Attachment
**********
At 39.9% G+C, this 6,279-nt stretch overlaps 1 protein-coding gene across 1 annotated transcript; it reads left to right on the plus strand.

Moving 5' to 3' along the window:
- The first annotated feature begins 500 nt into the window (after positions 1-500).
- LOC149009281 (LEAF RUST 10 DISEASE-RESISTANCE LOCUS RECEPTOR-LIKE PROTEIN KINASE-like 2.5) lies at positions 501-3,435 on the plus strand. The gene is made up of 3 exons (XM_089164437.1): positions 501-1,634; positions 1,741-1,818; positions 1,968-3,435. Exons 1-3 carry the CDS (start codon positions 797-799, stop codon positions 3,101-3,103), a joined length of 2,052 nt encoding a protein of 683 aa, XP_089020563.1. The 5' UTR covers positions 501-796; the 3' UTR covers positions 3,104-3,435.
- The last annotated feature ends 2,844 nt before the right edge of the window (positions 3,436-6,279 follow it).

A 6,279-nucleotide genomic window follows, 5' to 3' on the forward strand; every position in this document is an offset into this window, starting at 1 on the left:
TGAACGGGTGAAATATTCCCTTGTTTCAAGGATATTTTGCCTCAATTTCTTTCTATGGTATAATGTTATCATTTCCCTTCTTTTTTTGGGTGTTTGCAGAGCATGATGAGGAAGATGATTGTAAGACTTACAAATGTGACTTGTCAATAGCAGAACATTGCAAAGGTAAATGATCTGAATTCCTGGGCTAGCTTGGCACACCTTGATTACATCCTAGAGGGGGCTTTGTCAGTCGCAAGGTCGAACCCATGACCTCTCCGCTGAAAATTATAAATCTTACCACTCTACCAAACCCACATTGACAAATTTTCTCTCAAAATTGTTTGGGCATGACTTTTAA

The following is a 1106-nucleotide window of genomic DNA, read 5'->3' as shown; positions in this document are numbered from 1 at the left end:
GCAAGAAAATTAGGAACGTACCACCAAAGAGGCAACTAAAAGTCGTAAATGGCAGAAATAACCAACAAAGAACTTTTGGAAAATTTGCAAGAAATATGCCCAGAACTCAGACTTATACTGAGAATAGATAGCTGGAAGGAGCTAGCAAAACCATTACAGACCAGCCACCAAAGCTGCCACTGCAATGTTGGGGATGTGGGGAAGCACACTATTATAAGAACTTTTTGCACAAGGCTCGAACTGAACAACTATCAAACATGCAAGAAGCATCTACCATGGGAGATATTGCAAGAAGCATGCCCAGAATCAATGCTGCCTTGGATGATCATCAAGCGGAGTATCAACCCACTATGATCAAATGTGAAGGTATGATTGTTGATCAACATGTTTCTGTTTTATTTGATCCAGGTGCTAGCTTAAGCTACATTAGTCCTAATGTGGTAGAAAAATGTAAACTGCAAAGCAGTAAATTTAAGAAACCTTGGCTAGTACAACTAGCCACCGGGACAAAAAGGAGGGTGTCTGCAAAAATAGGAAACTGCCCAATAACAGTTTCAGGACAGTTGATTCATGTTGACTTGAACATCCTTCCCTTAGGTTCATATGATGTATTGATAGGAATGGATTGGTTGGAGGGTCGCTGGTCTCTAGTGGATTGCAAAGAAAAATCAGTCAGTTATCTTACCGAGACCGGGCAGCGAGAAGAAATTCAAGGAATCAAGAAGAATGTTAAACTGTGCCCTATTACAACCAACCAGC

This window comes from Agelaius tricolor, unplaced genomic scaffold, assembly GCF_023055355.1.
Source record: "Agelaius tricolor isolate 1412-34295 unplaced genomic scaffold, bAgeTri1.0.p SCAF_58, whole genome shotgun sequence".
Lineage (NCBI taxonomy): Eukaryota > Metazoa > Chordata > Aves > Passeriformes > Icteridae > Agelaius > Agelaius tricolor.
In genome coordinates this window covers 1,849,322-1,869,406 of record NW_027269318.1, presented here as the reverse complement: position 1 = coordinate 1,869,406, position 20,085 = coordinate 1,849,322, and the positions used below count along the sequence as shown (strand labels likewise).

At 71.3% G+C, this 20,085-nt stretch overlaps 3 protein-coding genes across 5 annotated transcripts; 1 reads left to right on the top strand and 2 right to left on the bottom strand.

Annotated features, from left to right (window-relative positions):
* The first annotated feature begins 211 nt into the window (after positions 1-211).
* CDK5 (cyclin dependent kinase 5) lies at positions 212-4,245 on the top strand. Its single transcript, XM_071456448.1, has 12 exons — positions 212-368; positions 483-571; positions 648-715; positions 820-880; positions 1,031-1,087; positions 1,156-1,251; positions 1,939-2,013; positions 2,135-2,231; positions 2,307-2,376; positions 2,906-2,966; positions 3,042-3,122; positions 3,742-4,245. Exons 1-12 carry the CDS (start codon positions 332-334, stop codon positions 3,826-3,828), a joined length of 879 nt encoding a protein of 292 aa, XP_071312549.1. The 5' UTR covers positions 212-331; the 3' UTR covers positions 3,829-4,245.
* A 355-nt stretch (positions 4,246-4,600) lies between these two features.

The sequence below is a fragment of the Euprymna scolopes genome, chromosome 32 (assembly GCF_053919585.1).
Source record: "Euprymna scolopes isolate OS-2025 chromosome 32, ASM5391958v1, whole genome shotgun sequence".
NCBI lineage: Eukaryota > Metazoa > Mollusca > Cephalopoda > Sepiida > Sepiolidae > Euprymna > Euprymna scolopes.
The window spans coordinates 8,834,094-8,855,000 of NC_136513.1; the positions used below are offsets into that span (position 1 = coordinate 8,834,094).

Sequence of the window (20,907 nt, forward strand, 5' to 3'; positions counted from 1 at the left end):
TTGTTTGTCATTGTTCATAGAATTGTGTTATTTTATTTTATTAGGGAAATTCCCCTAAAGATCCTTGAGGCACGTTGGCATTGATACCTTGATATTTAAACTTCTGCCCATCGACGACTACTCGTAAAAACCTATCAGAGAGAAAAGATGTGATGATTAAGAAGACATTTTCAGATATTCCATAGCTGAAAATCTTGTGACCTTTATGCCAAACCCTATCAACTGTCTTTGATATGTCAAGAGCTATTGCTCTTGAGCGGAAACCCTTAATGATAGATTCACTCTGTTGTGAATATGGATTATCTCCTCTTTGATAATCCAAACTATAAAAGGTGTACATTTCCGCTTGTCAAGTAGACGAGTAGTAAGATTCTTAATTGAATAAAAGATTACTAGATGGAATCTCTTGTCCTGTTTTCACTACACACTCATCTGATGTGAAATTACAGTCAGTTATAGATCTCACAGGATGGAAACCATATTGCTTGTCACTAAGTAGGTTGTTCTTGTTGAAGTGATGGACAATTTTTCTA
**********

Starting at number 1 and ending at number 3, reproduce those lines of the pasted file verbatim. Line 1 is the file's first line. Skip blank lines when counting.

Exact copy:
At 39.9% G+C, this 6,279-nt stretch overlaps 1 protein-coding gene across 1 annotated transcript; it reads left to right on the plus strand.

Moving 5' to 3' along the window:
- The first annotated feature begins 500 nt into the window (after positions 1-500).